Results of a Quinnipiac University swing state poll released Wednesday show Donald Trump leading presumptive Democratic nominee Hillary Clinton in Florida by three points (42 to 39 percent) in a one-on-one race.
In a four-way race that includes Green Party nominee Jill Stein and Libertarian nominee Gary Johnson (a former Republican governor of New Mexico), the news is worse for Clinton: Trump hangs onto 41 percent of the vote and Clinton's share drops to 36 percent. Stein polled at 1 percent and Johnson polled at 7 percent.
Both scenarios are a stark contrast to a June poll showing Clinton leading Trump 47 to 39.
In the two other swing states surveyed, Ohio and Pennsylvania, Clinton trailed in every race but one: a one-on-one matchup between Clinton and Trump in Ohio.
While it's impossible to know exactly why those numbers shifted, Clinton's trustworthiness factor has likely taken a nosedive in the wake of the latest revelations over Clinton's email flap, in which, while no charges are being brought against her, FBI director James Comey called her "extremely careless" in her handling of sensitive information.
"While there is no definite link between Clinton's drop in Florida and the U.S. Justice Department decision not to prosecute her for her handling of e-mails, she has lost ground to Trump on questions which measure moral standards and honesty," said Peter A. Brown, assistant director of the Quinnipiac University Poll.
Looking at some of the questions asked of those who took the polls, it appears that, when it comes to voter opinions of each candidate's "moral standards," Clinton and Trump are tied; 42 percent think Clinton has higher moral standards and the same number (gasp) think that of Trump.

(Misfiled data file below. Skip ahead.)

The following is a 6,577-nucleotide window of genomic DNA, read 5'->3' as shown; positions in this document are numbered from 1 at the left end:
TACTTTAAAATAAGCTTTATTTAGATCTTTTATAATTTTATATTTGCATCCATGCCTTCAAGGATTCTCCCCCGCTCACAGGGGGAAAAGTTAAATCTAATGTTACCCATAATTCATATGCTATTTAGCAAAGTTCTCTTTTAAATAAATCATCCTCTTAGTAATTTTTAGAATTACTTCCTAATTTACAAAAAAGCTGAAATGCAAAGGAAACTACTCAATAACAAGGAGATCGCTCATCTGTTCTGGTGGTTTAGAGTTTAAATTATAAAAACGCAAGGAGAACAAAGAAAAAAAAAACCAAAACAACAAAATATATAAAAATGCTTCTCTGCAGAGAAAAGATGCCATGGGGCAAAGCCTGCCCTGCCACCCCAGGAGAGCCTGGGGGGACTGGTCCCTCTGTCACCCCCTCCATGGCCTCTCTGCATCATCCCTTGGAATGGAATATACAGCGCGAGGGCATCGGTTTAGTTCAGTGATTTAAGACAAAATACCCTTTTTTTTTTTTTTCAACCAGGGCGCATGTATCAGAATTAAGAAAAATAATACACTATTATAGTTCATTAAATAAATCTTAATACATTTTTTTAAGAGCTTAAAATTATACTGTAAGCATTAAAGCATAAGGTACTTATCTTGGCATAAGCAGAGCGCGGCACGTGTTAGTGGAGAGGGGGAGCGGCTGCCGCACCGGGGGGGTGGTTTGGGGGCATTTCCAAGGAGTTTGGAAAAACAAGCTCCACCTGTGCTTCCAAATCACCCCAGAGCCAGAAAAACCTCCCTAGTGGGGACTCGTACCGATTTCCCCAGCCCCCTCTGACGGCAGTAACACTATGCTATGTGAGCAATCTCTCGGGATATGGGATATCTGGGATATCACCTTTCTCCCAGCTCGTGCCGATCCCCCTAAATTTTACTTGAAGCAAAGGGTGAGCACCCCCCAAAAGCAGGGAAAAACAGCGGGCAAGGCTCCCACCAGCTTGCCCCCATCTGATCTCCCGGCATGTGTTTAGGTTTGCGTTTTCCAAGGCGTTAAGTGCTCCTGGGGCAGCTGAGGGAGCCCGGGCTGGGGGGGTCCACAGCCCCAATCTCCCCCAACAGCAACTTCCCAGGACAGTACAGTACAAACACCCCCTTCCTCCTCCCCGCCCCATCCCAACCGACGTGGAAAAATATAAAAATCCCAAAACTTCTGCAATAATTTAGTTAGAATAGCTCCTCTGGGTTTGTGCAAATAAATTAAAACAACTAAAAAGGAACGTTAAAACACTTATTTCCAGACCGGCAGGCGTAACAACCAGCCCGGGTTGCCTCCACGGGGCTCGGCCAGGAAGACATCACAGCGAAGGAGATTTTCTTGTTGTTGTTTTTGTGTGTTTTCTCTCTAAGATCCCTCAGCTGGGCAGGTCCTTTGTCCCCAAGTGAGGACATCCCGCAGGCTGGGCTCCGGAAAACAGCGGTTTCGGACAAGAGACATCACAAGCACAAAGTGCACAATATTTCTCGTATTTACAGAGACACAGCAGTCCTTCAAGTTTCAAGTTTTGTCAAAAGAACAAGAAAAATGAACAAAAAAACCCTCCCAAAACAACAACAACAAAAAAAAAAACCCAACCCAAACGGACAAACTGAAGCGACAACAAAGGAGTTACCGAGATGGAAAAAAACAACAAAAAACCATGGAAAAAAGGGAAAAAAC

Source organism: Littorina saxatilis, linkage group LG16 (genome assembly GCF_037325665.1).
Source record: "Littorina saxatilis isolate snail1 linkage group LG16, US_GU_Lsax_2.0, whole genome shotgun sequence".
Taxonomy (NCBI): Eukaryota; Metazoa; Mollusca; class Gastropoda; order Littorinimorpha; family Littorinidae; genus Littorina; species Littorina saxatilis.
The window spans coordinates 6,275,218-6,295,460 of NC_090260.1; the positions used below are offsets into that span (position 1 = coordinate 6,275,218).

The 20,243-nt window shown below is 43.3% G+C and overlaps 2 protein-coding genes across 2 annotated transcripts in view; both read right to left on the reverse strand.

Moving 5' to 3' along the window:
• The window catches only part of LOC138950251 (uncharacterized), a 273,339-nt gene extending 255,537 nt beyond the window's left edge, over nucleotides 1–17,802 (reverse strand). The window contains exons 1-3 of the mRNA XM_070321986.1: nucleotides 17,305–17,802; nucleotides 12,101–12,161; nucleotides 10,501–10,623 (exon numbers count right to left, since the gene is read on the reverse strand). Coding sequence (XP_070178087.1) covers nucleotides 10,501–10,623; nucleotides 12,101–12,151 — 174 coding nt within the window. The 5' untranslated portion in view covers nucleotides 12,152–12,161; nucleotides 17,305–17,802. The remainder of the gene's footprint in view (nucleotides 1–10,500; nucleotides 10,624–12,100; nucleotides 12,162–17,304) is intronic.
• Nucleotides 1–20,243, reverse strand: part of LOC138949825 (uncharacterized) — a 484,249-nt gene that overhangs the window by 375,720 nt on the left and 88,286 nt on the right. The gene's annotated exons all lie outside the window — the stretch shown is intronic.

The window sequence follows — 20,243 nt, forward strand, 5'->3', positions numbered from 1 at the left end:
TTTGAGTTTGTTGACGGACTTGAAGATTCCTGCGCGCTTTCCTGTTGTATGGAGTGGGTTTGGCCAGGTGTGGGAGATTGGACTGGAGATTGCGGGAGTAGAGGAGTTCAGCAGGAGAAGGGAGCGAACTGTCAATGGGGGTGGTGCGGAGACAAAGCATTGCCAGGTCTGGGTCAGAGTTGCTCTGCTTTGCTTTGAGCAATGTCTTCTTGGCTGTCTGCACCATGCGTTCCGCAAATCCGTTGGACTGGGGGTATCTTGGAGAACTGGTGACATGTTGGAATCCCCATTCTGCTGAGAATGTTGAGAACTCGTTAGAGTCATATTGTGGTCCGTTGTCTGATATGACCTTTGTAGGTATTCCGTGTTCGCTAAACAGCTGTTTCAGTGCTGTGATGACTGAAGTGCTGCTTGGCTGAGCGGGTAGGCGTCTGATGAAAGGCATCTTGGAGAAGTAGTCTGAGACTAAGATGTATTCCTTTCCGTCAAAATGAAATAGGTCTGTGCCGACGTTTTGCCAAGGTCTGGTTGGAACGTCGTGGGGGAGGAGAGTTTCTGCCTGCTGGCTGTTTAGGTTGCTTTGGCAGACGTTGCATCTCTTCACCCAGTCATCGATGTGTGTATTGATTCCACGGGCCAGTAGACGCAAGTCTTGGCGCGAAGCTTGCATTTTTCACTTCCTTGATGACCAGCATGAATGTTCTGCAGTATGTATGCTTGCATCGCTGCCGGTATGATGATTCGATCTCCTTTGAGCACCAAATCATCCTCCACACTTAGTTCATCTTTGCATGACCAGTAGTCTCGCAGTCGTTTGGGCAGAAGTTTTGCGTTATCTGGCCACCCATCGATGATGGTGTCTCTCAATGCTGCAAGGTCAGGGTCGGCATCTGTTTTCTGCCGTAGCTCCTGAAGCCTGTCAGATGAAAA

Half of Florida's voters also think Trump is more "honest and trustworthy" than Clinton — this despite the fact that Politifact has rated 76 percent of the Trump statements they've analyzed as "Mostly False," "False" or "Pants on Fire." Clinton statements have garnered one of those three ratings 27 percent of the time (though this Daily Show segment last week probably didn't help).
So, going into next week's unpredictable Republican National Convention, Trump's getting an edge.
"Donald Trump enters the Republican Convention on a small roll in the three most important swing states in the country. He has wiped out Hillary Clinton's lead in Florida; is on the upside of too-close to call races in Florida and Pennsylvania and is locked in a dead heat in Ohio," Brown said.
Other key findings:
- Something to keep in mind when you're out and about in Florida: One in two males want Donald Trump to be president.
- Independent voters, who supported Clinton over Trump 44 to 35 percent last month, have shifted, and now back Trump 43 to 30 percent.
- While Republican respondents back Trump some 82 to 6 percent, Clinton wins over Democrats some 87 to 4 percent.
- Most, 57 percent, think Clinton is more prepared to be president than Trump.
- Most, 52 percent, think she's also more intelligent.
- And, perhaps predictably, 71 percent of Florida voters think "that the old ways don't work and it's time for radical change."